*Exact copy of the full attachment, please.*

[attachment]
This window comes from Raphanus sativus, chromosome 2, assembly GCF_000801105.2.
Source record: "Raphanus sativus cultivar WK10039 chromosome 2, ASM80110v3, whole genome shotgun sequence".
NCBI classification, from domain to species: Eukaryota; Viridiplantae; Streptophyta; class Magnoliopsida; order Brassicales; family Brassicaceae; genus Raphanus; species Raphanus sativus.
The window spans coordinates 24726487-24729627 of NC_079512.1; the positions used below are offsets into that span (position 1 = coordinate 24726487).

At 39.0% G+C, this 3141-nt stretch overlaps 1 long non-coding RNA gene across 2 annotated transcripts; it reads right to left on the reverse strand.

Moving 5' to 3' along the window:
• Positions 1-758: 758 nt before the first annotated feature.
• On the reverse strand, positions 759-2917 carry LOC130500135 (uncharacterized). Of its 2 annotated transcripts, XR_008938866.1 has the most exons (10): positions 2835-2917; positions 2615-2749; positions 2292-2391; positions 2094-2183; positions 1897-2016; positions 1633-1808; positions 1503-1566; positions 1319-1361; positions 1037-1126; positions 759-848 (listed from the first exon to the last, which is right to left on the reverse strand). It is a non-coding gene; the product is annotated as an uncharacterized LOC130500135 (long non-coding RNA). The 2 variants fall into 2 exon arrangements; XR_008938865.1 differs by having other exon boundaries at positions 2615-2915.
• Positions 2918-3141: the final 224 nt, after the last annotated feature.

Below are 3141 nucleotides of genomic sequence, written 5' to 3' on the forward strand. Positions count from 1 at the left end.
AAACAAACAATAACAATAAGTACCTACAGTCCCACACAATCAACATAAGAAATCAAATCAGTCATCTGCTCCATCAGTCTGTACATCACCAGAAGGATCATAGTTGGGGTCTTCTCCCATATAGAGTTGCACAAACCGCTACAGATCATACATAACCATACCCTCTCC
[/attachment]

This window comes from Raphanus sativus, chromosome 2, assembly GCF_000801105.2.
Source record: "Raphanus sativus cultivar WK10039 chromosome 2, ASM80110v3, whole genome shotgun sequence".
NCBI classification, from domain to species: Eukaryota; Viridiplantae; Streptophyta; class Magnoliopsida; order Brassicales; family Brassicaceae; genus Raphanus; species Raphanus sativus.
The window spans coordinates 24726487-24729627 of NC_079512.1; the positions used below are offsets into that span (position 1 = coordinate 24726487).

At 39.0% G+C, this 3141-nt stretch overlaps 1 long non-coding RNA gene across 2 annotated transcripts; it reads right to left on the reverse strand.

Moving 5' to 3' along the window:
• Positions 1-758: 758 nt before the first annotated feature.
• On the reverse strand, positions 759-2917 carry LOC130500135 (uncharacterized). Of its 2 annotated transcripts, XR_008938866.1 has the most exons (10): positions 2835-2917; positions 2615-2749; positions 2292-2391; positions 2094-2183; positions 1897-2016; positions 1633-1808; positions 1503-1566; positions 1319-1361; positions 1037-1126; positions 759-848 (listed from the first exon to the last, which is right to left on the reverse strand). It is a non-coding gene; the product is annotated as an uncharacterized LOC130500135 (long non-coding RNA). The 2 variants fall into 2 exon arrangements; XR_008938865.1 differs by having other exon boundaries at positions 2615-2915.
• Positions 2918-3141: the final 224 nt, after the last annotated feature.

Below are 3141 nucleotides of genomic sequence, written 5' to 3' on the forward strand. Positions count from 1 at the left end.
AAACAAACAATAACAATAAGTACCTACAGTCCCACACAATCAACATAAGAAATCAAATCAGTCATCTGCTCCATCAGTCTGTACATCACCAGAAGGATCATAGTTGGGGTCTTCTCCCATATAGAGTTGCACAAACCGCTACAGATCATACATAACCATACCCTCTCC